How did Jews live their daily lives in the middle age?
- JonathanLv 77 years agoFavorite Answer
Jews were prohibited from owning land for most of the Middle Ages, because landowning meant you might become a landlord over somebody and in medieval society that implied authority over them. Christian society didn't like the idea of Jewish lords having power over Christian peasants. As a result, they were forced into other ways to support themselves, which mostly meant trade, moneylending, and professions like medicine. Traditional Jewish emphasis on valuing literacy and learning made them well suited for this, and the way Jews were scattered around the Mediterranean meant they had ready-made contacts for long-distance trade.
From about the 9th century onward, Jewish communities spread from Italy and Spain (where most of them had been earlier) into the rest of Europe. Synagogues and the rabbinical studies that drove them were spreading among European Jews about the same time, and came to be the focus on the Jewish community.
Jews were a tiny minority living among a sea of Christians. Most of the time, relations were peaceful, but the two groups kept separate except for doing business. You couldn't intermarry and weren't even supposed to eat together. Legally, Jews were "serfs of the crown," meaning that kings had direct authority over them (rather than local lords). This both protected Jews but also made them vulnerable to the kings' wishes. In many areas, you had nonlethal ritualized violence to mark the boundaries between Christians and Jews and assert Christian dominance. For instance, during Holy Week (before Easter) Christians would "stone" the Jewish quarter of town; the Jews had to stay in their houses and not go out for a week or they would be attacked. As long as they did stay in, though, nobody got hurt.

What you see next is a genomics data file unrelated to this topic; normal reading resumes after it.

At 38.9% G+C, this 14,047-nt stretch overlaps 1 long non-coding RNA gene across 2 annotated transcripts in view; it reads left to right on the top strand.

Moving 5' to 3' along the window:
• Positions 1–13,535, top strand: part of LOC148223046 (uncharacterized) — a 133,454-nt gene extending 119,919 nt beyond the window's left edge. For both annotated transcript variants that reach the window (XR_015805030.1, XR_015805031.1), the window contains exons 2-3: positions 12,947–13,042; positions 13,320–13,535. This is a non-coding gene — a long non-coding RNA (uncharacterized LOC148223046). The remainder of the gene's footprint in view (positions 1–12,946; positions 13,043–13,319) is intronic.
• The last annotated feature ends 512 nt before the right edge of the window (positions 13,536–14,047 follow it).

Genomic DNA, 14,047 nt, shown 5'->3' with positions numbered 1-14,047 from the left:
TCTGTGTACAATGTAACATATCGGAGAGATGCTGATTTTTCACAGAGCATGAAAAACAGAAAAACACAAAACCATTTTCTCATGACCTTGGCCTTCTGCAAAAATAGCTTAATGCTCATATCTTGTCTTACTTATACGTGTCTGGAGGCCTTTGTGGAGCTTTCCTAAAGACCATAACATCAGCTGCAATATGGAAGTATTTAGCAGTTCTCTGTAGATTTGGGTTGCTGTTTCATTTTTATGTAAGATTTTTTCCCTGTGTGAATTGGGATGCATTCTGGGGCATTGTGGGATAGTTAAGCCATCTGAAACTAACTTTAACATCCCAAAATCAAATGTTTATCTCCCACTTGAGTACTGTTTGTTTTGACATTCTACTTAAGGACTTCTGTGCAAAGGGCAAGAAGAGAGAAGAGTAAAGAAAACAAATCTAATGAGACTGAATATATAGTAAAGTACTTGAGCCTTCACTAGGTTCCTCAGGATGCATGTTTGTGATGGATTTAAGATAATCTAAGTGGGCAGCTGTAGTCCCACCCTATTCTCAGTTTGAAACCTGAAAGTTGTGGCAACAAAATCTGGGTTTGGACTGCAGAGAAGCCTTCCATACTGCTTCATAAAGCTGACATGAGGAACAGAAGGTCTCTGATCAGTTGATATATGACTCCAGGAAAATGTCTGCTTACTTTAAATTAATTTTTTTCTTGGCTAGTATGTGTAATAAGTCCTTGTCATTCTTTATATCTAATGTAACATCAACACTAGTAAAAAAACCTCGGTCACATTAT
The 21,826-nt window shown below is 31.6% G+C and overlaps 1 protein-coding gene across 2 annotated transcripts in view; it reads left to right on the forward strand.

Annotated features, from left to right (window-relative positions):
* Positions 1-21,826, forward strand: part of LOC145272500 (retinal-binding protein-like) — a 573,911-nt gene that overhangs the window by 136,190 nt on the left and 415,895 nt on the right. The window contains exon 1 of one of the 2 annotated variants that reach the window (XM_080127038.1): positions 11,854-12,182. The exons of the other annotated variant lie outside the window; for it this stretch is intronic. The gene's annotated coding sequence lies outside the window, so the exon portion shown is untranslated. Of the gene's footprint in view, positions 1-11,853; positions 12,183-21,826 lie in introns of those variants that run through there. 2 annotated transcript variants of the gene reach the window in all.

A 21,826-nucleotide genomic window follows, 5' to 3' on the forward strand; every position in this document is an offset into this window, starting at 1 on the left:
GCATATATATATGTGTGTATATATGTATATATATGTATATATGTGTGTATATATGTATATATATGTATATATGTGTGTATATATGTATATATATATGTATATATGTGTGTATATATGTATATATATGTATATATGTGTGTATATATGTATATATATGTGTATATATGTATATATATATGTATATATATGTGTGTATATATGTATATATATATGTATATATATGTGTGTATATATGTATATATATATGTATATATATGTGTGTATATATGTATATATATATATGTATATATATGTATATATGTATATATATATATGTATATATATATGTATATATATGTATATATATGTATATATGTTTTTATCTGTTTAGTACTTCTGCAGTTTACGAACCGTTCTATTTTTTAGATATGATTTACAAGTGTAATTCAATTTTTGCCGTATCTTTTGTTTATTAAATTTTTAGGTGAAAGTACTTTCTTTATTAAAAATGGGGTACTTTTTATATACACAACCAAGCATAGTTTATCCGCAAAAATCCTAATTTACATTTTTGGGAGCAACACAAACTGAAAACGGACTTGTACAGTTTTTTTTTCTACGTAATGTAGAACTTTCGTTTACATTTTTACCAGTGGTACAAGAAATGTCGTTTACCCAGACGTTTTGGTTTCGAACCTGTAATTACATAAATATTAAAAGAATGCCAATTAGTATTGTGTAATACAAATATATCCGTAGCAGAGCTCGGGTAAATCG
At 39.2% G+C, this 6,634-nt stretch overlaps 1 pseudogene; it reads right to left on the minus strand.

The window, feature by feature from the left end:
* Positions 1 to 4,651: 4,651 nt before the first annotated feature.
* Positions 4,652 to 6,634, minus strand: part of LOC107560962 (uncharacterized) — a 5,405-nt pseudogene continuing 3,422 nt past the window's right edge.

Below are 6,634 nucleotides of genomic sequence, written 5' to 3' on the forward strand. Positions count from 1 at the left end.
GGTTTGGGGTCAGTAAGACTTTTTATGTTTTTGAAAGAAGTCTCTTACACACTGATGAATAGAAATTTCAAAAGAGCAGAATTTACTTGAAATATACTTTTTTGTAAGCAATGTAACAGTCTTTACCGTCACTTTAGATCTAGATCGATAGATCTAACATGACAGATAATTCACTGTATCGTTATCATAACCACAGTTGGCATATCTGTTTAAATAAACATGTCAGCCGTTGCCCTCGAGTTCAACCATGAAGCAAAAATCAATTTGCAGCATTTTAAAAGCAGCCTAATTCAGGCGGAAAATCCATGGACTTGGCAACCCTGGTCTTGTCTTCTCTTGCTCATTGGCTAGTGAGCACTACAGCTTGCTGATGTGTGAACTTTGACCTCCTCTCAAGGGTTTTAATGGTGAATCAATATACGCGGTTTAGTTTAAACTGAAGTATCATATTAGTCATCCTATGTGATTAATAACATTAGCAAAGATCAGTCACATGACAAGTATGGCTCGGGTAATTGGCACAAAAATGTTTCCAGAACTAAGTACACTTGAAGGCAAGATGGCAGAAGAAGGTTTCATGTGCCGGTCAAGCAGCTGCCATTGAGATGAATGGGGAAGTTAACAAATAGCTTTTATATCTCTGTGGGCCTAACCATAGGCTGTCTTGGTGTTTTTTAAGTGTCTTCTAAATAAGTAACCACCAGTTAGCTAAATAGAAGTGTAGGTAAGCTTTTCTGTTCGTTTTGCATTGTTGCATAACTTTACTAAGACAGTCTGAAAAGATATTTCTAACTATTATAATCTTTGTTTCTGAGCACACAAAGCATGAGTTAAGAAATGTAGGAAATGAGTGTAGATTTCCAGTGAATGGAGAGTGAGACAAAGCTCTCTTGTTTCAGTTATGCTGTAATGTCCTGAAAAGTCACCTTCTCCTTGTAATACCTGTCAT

Sometimes, though, catastrophic violence could break out. There was often an undercurrent of hostility, partly because of religion, partly because of moneylending, partly because resentment against the king could be expressed indirectly by attacking the Jews, since they were under his protection. Crusading, in particular, often sparked attacks and massacres of Jews - if you're going to war against Christ's enemies, why not start at home? Some were accused of causing the Black Death by poisoning wells. Kings who wanted to show what righteous Christian rulers they were could make a PR statement by expelling Jews from their kingdoms.
MOST of the time, none of this was going on - a given Jewish community might have to deal with such a crisis once in a generation, if not once a century. Most of the time you kept up your routine, doing business as a merchant or moneylender or physician and going to synagogue for prayers and looking after your family. But the threat was often there in the background.
- Enough TrollsLv 77 years ago
Same as the rest of the world - daily grind, risk of hunger, disease, old early - only difference was they had a different religion and were mildly persecuted for it (a few rapes and a few murders each year in any region) - so it goes - humans were cruel then and we live in better days now.
- TerryLv 77 years ago
Like every one else with a struggle.